Let us process.
Another extremely wholesome idea. Let’s look a little deeper to see what we find.
Most of our jails are privately owned. Even in the ones that aren’t, we are in an era where most jails are max capacity, over crowded and lacking resources.
The notion of treatment as opposed to incarceration is a notion that should have been implemented decades ago for all non violent first time offenses featuring drug charges.
What we are seeing now is money from these jails being passed back and forth from attorneys to marketers of treatment facilities. Why no one talks about it? Well that’s not lucrative.
Random non profit companies being created by said marketers validate the “genuineness” of what is to occur. The marketer boasts how they virtuously want to help, represent a treatment facility, and coerce the judicial system to reduce sentencing allowing for the individual to go to treatment as opposed to jail.
The marketer then funds for an insurance policy for said individual, via the non profit they own. The individual comes to treatment, marketer makes their commission, facility begins billing for services. It’s a win win win win win..... right?
Treatment as opposed to incarceration is a beautiful thing conceptually on paper. What most don't realize is that most of the people involved in treatment DO NOT CARE about treating. There's a lot of profit in the system of treatment that we really need to take a hard look at. Additionally we must spend time evaluating "evidence based" modalities.
Efficacy can not be measured in simple surveys over the phone, nor by in house biased statistical analysis. Additionally, supervisory bodies need to be evaluated and neutralized. There currently exists a positive skew on treatment centers, their accrediting bodies, and the silent investors involved. It is it's own paradigm of monetary gain on the backs of those suffering.
It doesn't end there...
Let's begin, as the story typically does, with the client. More specifically the route at which the client becomes the broker:
It begins with a client. Client comes into treatment, typically via a predatory marketer/alumni from a specific treatment facility. Client comes in with marketer/alunmi, goes through the program, and eventually graduates the program. The day of graduation the owners of the center decide to hire this client and is now an employee with a constructed title Ie - alumni services rep, marketer, recovery specialist. This individual is responsible for monitoring graduating individuals from said program. As soon as he hears of someone relapsing he ropes them back into the same facility. This begins one aspect of the revolving door.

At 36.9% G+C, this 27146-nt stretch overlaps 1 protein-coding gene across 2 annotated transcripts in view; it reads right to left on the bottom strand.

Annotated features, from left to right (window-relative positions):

It begins with a client. Client comes into treatment, graduates the program. The day of graduation the owners of the center decide to hire this client and is now an employee with a constructed title Ie - alumni services rep, marketer, recovery specialist. This individual is responsible for monitoring graduating individuals from said program. As soon as he hears of someone relapsing he ropes them back into the same facility. This begins one aspect of the revolving door.
If said facility is at max capacity this is when the “head for head” concept comes from. The spawn of brokering exists here. The original client (alumni rep/marketer/recovery specialist) will continue monitoring graduates for relapse. They then will look at neighboring facilities or facilities a few states over ie - florida or California. This then begins the head for head transfers/trafficking of humans. The unwritten rule is if one facility sends one client , the receiving facility owes sending facility. That goes on and on with various facilities. Commission structure exists here. The rep sending clients in need, will get a base salary, and x amount of money based on clients sent/received. Typically the x amount is in a bonus structure.
Marketers will also get kick backs from the receiving facility. To me knowledge in the tri state area it was $500 per client.
In summary, marketers are profiting off of the clients via brokering to addiction centers across state lines. Modeling the treatment center they work for. ie - owners, private equity - no direct wholesome concern for positive efficacy - more focus on human capital. Repetitive motifs of profits over people.
Marketers and out reach servicing providers, even alumni of programs, will often make quotes on, and market, false efficacy studies. This can happen in person, or via the phone as call centers are typically created to enhance this process to generate more influx of clients to said treatment centers (cold calling).
Many facets here need to be extrapolated: firstly, the stigma of these efficacy studies. There are so many arenas where falsities are involved. Most treatment facilities will have their alumni and marketing staff, cold call former clients to check in at specific intervals of time. ie - 3 days, 5 days, 2 weeks, 1 month post discharge. These "efficacy studies" are done in order to gauge progress of the client via simple phone assessment with little to no cross-referencing. Questions like "are you still sober, are you going to meetings, how many meetings a week are you going to, do you have a sponsor, are you willing for us to be in touch with your sponsor, etc." are included. From this "data" alumni and marketers create percentages for longevity of sobriety. This is simply phase one of the falsity. The next phase is when the percentages are reviewed by the higher ups of the facility, owners, more often than not, will ask for alumni or other staff to apply "positive skews" to the data. Manipulating for a higher percentage that they can advertise and market. More often than not, the figure 80% efficacy, is often applied to and marketed on pamphlets and websites of these types of facilities. Accrediting organizations DO NOT do their due diligence, they simply sign off their stamp of approval.